Anyway, Maika asked what I was doing and I half-seriously glared at him since he obviously knew that I was busy figuring out the coolest position on my bedroom floor before he interrupted. He smiled when I didn’t say anything and said, “Well, I’m going hunting for wild pigs; want to come?” Say what?! Heat shmeat. I was back outside my house and locking my door having changed and gather a few supplies within two minutes.

Now, to be honest I was not particularly keen on the idea of being directly involved in capturing and killing a wild pig, partly because they are shockingly dangerous (Maika has told me that the pigs can very easily kill his dogs when they are trying to take it down and that he’s lost some more than once), but also because I just don’t enjoy killing animals. However, I was not going to pass up this opportunity to go romping around on an adventure deep in the jungle, especially when I had such an enthusiastic and willing guide.

Off we went. Since, my house is in the candy portion of our lollipop shaped village, we had to walk by half the houses on the way out. Everyone we passed unsurprisingly shouted out, “Eh Tina! Sa la’o i vei?” (Where are you going?); I responded in kind by telling them we were going to Coqe (thon gay), which is where Maika’s grog farm is up on the mountain side. We had decided we would hunt our way up there have a rest and then come back down. I thoroughly enjoyed the look of shock and disbelief that every person showed when they heard our plan, particularly that their white, female, kaivalagi volunteer was going so far into the bush and back in one day. Even most the villagers aren’t physically or mentally able to do that.

It was impossibly hot. The good thing, though, was that once we were under the cover of the trees the shade would make it substantially cooler and there were plenty of rivers to jump into to get wet and cool off along the way; the bad part was that we had to walk about a mile up the main dirt road before we reached the right turnoff into the bush. The sun was scorching even though it was only about 8:30 am and we had to repeatedly step off to the side for a quick nip in the shade. During one of these brief respites, we had just come around a turn in the road and were standing off to the side when a bull came quickly trotting by. Curious, but not altogether that surprising. Then we heard shouting and running and a few seconds later a couple of guys came trotting around the corner after it, carting with them three other cows and a calf.

The main road.

Cooling off in one of the many rivers we would soon come across.

Apparently, they were trekking five miles up the road to another village to deliver the cows and were having issues controlling them. So we jumped in to give them a hand. At that moment the bull decided to seek a bit of shade himself and went stomping off into the trees. All four men and Maika thrust their ropes into my hands to hold the remaining cows and went tearing after the bull to try and bring it back. It was a rather awkward and bizarre spectacle. There was me just standing in the middle of the deserted road in the middle of three mooing cows and a calf, staring at the trees where there was a lot of shouting, loud mooing, and tree breaking noises emanating back. Then I heard a new noise. Is that a bus? Crap.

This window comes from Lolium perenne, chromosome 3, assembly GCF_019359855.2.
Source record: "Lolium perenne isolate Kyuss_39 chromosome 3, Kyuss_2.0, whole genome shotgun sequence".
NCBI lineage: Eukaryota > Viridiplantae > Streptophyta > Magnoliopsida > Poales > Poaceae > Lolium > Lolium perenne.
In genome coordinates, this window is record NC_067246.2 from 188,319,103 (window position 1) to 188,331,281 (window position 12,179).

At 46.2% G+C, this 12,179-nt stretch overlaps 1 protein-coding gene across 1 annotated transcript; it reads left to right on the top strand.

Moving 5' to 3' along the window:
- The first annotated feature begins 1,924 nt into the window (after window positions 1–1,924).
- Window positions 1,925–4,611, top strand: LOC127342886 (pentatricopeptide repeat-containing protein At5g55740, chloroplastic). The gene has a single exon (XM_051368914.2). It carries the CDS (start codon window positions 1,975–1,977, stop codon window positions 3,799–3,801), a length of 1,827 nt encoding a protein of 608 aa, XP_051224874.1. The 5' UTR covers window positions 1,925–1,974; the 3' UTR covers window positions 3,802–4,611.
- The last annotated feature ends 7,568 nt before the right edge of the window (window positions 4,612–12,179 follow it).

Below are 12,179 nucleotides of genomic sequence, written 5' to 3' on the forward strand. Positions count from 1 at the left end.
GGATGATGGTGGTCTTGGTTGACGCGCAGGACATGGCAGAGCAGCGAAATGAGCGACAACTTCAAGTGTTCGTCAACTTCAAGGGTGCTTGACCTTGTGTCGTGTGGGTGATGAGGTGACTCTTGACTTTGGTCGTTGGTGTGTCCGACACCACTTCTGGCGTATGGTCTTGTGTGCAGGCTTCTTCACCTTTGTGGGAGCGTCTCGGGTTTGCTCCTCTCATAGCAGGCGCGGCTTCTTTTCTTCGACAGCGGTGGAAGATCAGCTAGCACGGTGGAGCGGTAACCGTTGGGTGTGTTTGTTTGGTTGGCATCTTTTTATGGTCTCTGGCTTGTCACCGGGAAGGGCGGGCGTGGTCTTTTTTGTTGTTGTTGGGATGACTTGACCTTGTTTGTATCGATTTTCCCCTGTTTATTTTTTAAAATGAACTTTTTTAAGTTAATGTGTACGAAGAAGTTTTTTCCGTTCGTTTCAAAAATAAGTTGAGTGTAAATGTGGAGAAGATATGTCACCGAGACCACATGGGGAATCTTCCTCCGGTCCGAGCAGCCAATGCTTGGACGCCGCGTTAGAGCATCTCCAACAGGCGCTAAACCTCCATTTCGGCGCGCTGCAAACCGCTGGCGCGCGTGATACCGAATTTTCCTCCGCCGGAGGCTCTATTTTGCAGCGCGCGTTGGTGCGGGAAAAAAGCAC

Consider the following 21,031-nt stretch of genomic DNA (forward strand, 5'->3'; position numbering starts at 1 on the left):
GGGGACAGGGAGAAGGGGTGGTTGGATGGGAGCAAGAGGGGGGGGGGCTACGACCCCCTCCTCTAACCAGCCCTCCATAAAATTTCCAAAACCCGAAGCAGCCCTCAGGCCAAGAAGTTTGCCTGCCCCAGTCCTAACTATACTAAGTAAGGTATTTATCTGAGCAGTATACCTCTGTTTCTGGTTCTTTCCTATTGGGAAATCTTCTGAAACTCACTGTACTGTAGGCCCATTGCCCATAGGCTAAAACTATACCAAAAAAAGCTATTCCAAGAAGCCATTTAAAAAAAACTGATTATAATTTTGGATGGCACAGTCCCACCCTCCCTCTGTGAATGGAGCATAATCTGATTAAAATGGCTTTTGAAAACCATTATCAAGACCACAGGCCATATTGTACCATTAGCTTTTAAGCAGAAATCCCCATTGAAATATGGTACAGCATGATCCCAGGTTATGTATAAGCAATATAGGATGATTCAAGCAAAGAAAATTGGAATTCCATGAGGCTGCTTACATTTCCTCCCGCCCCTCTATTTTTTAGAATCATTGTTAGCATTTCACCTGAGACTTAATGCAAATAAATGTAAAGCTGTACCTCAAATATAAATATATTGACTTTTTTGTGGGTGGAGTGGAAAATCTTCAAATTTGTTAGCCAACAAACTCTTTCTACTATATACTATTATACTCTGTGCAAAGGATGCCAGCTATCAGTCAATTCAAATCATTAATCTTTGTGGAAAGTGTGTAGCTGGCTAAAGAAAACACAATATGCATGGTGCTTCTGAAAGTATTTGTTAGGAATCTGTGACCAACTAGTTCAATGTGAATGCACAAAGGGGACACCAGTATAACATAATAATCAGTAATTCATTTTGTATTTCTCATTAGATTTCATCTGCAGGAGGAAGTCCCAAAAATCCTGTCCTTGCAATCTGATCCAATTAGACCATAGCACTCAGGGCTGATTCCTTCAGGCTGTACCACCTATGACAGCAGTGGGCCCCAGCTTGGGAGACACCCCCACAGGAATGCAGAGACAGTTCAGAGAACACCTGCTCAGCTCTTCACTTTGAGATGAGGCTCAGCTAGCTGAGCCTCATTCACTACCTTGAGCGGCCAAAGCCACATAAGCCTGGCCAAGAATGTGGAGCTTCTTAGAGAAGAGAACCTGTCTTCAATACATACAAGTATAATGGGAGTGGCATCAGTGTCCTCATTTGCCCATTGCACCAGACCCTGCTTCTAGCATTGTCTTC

I started moving to the other side of the road and was struggling to bring my herd with me. The bus was rumbling closer but it hadn’t hurtled around the bend just yet. Come on dammit! It was just the calf that was putting up a fight. It seemed scared while the other cows just followed the pull of their ropes like good little domesticated livestock. Three were safe. I went back into the road and started to shove this stupid cow with all my might into the ditch on the side of the road where the rest had clustered. There was the bus. Move! And it did. Finally. And I pushed it into the ditch and followed suit as the bus sped past and I got a multitude of extremely curious stares. It passed and I saw the men coming out of the bush across the road leading the bull. Maika looked up and across and spotted me standing on the other side in the middle of our tight little huddle of noisy cows and he started laughing.

We continued to help them until we reached our path and then bid them adieu as we turned off into the bush. Happily it hadn’t rained for a few days so the route we were taking was blessedly dry and easy to walk on. We continued along it for roughly thirty minutes, laughing and joking and sharing stories about our respective cultures until we eventually reached the first settlement of houses where people stay when working on their farms. We stopped for a quick chat with one man there who usually stayed in a village that was about an hour drive from ours; he traveled to his farm house by riding horseback across the small mountain range that lies between. Maika had been asking him in Fijian how we could get to a nearby waterfall on our way up to Coqe, since Maika had never been to it before and thought it would be nice to show me. 

The four house farmers' settlement
Apparently, this guy knew it well and told Maika two ways of getting there and then onto the farm, one of which he said was rather dangerous and he didn’t recommend it. I of course was blithely unaware of what was being exchanged in this rapid Fijian conversation. I only found out about the wrong way from Maika about an hour and half later as we were discovering just how dangerous that particular route was.

To be continued…